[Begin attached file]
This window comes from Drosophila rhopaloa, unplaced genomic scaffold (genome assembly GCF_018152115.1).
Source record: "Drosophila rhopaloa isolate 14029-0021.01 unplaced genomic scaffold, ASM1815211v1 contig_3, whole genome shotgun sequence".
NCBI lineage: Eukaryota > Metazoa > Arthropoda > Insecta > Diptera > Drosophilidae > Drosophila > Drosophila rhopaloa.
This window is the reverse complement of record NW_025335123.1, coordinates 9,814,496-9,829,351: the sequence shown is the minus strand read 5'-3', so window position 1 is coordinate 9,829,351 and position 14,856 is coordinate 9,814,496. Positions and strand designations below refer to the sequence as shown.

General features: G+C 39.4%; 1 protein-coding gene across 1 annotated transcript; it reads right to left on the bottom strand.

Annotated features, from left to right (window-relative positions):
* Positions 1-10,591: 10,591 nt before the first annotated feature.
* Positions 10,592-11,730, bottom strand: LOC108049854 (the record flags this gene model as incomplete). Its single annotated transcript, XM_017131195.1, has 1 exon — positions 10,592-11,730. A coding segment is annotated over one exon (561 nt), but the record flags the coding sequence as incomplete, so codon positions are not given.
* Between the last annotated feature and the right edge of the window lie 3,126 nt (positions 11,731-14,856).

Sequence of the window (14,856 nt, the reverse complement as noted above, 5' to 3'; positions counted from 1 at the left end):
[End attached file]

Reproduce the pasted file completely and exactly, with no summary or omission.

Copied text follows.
This window comes from Drosophila rhopaloa, unplaced genomic scaffold (genome assembly GCF_018152115.1).
Source record: "Drosophila rhopaloa isolate 14029-0021.01 unplaced genomic scaffold, ASM1815211v1 contig_3, whole genome shotgun sequence".
NCBI lineage: Eukaryota > Metazoa > Arthropoda > Insecta > Diptera > Drosophilidae > Drosophila > Drosophila rhopaloa.
This window is the reverse complement of record NW_025335123.1, coordinates 9,814,496-9,829,351: the sequence shown is the minus strand read 5'-3', so window position 1 is coordinate 9,829,351 and position 14,856 is coordinate 9,814,496. Positions and strand designations below refer to the sequence as shown.

General features: G+C 39.4%; 1 protein-coding gene across 1 annotated transcript; it reads right to left on the bottom strand.

Annotated features, from left to right (window-relative positions):
* Positions 1-10,591: 10,591 nt before the first annotated feature.
* Positions 10,592-11,730, bottom strand: LOC108049854 (the record flags this gene model as incomplete). Its single annotated transcript, XM_017131195.1, has 1 exon — positions 10,592-11,730. A coding segment is annotated over one exon (561 nt), but the record flags the coding sequence as incomplete, so codon positions are not given.
* Between the last annotated feature and the right edge of the window lie 3,126 nt (positions 11,731-14,856).

Sequence of the window (14,856 nt, the reverse complement as noted above, 5' to 3'; positions counted from 1 at the left end):